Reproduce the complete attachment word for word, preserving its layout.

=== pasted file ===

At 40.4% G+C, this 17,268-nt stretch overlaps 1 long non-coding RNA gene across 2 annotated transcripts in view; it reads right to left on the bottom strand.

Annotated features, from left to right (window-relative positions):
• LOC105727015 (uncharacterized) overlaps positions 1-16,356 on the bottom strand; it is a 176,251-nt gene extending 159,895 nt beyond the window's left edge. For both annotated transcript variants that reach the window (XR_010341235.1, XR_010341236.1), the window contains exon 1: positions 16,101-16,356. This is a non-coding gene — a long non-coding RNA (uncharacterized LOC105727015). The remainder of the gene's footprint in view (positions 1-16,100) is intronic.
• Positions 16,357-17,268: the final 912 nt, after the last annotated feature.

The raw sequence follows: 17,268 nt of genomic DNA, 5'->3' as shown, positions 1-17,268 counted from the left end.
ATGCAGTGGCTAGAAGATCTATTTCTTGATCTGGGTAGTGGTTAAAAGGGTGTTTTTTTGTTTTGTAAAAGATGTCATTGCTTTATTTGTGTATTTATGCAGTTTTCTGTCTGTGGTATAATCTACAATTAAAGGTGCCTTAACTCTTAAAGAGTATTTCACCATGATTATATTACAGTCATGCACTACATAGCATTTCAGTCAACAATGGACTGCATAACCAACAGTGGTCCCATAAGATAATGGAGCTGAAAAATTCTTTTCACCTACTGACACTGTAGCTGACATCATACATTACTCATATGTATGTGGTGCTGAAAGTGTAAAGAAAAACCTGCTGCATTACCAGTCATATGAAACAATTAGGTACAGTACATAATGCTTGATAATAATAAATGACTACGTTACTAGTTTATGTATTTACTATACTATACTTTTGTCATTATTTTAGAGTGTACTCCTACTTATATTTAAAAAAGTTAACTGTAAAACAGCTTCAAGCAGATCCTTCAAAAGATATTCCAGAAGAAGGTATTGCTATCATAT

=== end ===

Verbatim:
At 40.4% G+C, this 17,268-nt stretch overlaps 1 long non-coding RNA gene across 2 annotated transcripts in view; it reads right to left on the bottom strand.

Annotated features, from left to right (window-relative positions):
• LOC105727015 (uncharacterized) overlaps positions 1-16,356 on the bottom strand; it is a 176,251-nt gene extending 159,895 nt beyond the window's left edge. For both annotated transcript variants that reach the window (XR_010341235.1, XR_010341236.1), the window contains exon 1: positions 16,101-16,356. This is a non-coding gene — a long non-coding RNA (uncharacterized LOC105727015). The remainder of the gene's footprint in view (positions 1-16,100) is intronic.
• Positions 16,357-17,268: the final 912 nt, after the last annotated feature.

The raw sequence follows: 17,268 nt of genomic DNA, 5'->3' as shown, positions 1-17,268 counted from the left end.
ATGCAGTGGCTAGAAGATCTATTTCTTGATCTGGGTAGTGGTTAAAAGGGTGTTTTTTTGTTTTGTAAAAGATGTCATTGCTTTATTTGTGTATTTATGCAGTTTTCTGTCTGTGGTATAATCTACAATTAAAGGTGCCTTAACTCTTAAAGAGTATTTCACCATGATTATATTACAGTCATGCACTACATAGCATTTCAGTCAACAATGGACTGCATAACCAACAGTGGTCCCATAAGATAATGGAGCTGAAAAATTCTTTTCACCTACTGACACTGTAGCTGACATCATACATTACTCATATGTATGTGGTGCTGAAAGTGTAAAGAAAAACCTGCTGCATTACCAGTCATATGAAACAATTAGGTACAGTACATAATGCTTGATAATAATAAATGACTACGTTACTAGTTTATGTATTTACTATACTATACTTTTGTCATTATTTTAGAGTGTACTCCTACTTATATTTAAAAAAGTTAACTGTAAAACAGCTTCAAGCAGATCCTTCAAAAGATATTCCAGAAGAAGGTATTGCTATCATAT